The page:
Maybe you need to do some soul searching and find a purpose (or at least temporary positive focus for your life).
Or perhaps you have something else you’re avoiding that could be filled with soul searching, therapy, or training of some kind.
Only YOU can discover the true answers to these questions…
But it is imperative that you ask them.
You never will get around to it if you don’t conjure the courage to turn off the games first.
So turn them off and see what bubbles to the top…
How to Stop Gaming Step #4:
Write Down Your Goals on Paper and Commit
Now that you have a better understanding of WHY you get lost in video games, you’re better prepared to decide where you want to go next.
Because believe it or not, you may not (necessarily) have to give up gaming altogether.
Look, I know how that sounds.
But in our work with users of our digital distraction-busting app, we’ve seen plenty people take on the fight and pull through.
If you want more actual proof that many addictive behaviors can be managed and tamed rather than fled from, check out this great read here:
It starts by getting clear what you DO want.
Get out a piece of paper and write down why you’re trying to decrease your gaming time (friends, family, health, etc.).
And add a few of the solutions you want to try.
This will help reduce your urge to game by reminding you why you’re trying to kick your habit in the first place. Keep it on hand to look at whenever you feel doubts.
You should also take this time to set other goals in your life. Cutting back or quitting games is a lot easier if you choose something more positive to focus on.
None of this is going to be totally easy.
Kicking or controlling your habit can feel overwhelming, especially if video gaming is an integral part of your daily routine.
But you CAN…
You CAN still find a way back to a relationship with your computer or phone that benefits, not undermines, the rest of your life.
You CAN attack the emotions that cause you to overplay at their core.
Or even set up the environment around you to make playing games much more inconvenient…
How to Stop Gaming Step #5:
Discover Digital Tools to Help You Stay Focused on Your Goal to Control Digital Addiction
If there’s chocolate lying around the house, then you’re probably going to want to take a bite…
If you suffer from problem drinking, a fridge full of beer will probably lead to late nights…
The same principle holds true for gaming.
But FocusMe has some powerful tools that can help you to stay committed and stay focused on the most important task at hand.
A few examples of how our software can help:
If studying or work requires you to use your computer, clicking on your favorite gaming website is almost automatic. Try our website or application blocker to prevent a slip-up.
If you want to decrease your gaming time, try using our application to alert you when you’ve been gaming for more than 30 minutes. Then take a break, walk around, and give your body a chance to stretch.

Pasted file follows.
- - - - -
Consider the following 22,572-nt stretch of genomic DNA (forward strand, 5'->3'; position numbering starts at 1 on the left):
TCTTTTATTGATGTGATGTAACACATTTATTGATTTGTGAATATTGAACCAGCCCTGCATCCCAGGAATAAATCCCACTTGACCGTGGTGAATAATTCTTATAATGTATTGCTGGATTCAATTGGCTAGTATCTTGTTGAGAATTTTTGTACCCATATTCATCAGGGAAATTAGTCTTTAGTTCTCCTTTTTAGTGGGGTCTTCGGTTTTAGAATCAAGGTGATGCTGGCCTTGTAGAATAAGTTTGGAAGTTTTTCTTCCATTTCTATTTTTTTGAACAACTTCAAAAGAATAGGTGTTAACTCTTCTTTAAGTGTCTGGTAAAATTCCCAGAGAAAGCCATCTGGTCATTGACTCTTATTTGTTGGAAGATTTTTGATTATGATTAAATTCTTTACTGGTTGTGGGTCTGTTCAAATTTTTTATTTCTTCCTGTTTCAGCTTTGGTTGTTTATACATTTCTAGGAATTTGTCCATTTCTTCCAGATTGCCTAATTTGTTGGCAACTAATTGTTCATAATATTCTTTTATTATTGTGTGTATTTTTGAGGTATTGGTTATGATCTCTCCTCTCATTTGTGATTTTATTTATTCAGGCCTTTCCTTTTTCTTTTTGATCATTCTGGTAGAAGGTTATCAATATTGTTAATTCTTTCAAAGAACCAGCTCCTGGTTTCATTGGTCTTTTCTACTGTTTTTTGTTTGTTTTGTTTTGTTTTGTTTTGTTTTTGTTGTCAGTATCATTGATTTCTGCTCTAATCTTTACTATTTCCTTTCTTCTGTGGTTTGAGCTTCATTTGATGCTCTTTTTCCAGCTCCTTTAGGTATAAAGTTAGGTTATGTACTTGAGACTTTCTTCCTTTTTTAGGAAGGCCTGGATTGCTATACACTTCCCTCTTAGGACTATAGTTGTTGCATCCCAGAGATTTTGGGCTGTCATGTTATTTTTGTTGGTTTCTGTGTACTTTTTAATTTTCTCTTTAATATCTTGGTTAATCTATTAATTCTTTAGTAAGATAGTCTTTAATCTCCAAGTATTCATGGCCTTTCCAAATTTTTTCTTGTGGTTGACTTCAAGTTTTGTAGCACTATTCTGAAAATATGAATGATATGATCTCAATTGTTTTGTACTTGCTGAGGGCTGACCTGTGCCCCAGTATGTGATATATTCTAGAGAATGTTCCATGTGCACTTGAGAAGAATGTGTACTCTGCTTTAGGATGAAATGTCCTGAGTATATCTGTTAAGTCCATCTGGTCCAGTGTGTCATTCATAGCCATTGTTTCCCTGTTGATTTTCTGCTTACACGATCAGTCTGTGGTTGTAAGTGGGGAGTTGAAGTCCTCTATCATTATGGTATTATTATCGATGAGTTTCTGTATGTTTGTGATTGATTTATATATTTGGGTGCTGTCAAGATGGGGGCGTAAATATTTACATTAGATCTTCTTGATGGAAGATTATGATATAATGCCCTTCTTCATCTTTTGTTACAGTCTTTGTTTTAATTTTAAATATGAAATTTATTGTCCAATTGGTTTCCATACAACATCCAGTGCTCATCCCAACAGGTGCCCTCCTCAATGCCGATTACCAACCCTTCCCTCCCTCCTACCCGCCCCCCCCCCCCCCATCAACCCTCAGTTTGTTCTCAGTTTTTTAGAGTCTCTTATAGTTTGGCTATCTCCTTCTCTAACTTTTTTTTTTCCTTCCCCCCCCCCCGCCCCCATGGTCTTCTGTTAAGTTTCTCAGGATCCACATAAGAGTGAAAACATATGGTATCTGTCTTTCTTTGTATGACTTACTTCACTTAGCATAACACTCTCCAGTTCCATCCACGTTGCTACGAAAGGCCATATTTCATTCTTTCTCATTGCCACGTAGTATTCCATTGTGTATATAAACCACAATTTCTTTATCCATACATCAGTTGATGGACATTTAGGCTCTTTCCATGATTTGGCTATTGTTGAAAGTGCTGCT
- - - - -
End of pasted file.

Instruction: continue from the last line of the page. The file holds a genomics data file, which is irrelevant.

If you want to go nuclear, use our powerful force mode to lock yourself out of specfici websites, games, and apps completely – with varying levels of protection from your own irrationality.
Note: You don’t necessarily need our program to do this…
On a no-tech/low-tech level, you can lock up your xbox or gaming computer in the garage or attic.
And you could always create rules for yourself and turn the computer off.
Of course, you can always go out and get it if you really want to…
But putting even a small obstacle in your own way is often enough to make you stop, think, and decide better.
In any case, we can all agree that having a tool that blocks you from your own distractions can be priceless for quitting or cutting back…
And our digital solution cuts off the problem at it’s root!
How to Stop Gaming Step #6:
See Each Attempt to Curb Digital Addiction as a “Hypothesis.”
As mentioned before, no digital addiction occurs for the same reasons. And many people may be repeatedly led astray from a combination of causes.
So it’s probably going to take some setbacks before you completely master this part of your life.
But even if you lose hold of your self control after two weeks of better behavior, isn’t that still much better than not having cut back at all?
The point is that a temporary failure is no reason to bash yourself and not get up.
Try a new method. Tweak your “plan” a tad. Or just climb back on accept that you’ve already shown massive improvement.
Each shot at your bad habits is a chance for a new and improved hypothesis to a better future.
Has gaming become a negative force in your life?
Sure, gaming isn’t all bad.
It can be a fun and creative way to pass the time and work your brain…
If it’s taking over the balance of your life, however, then it’s time to consider some serious changes.
Reach out to your friends and family, and inform them of the lifestyle change you’re trying to implement so that you can receive support.
Note: if you have a serious gaming problem, to the point where you are a danger to yourself, please seek professional help.
We all need help sometimes; that’s the nature of being human in the real world.
Want to read more on this topic?
Check out the bonus material, How Violence in Video Games is Affecting Your Mental Health, here.
Or Consider Using FocusMe’s “Blocking” Software to Limit Digital Addictions of All Kinds.
FocusMe is our famous productivity app for blocking out distractions and beating procrastination.
A lot of users also turn to it to finally win the battle with addiction to games, porn, or online gambling.
In fact, founder Jon Rumens first created the software to rein in his own out-of-control gaming habits and defeat procrastination so he could save his career and change his life.
So you could say we know where you’re coming from on this one…
Learn more about the app here: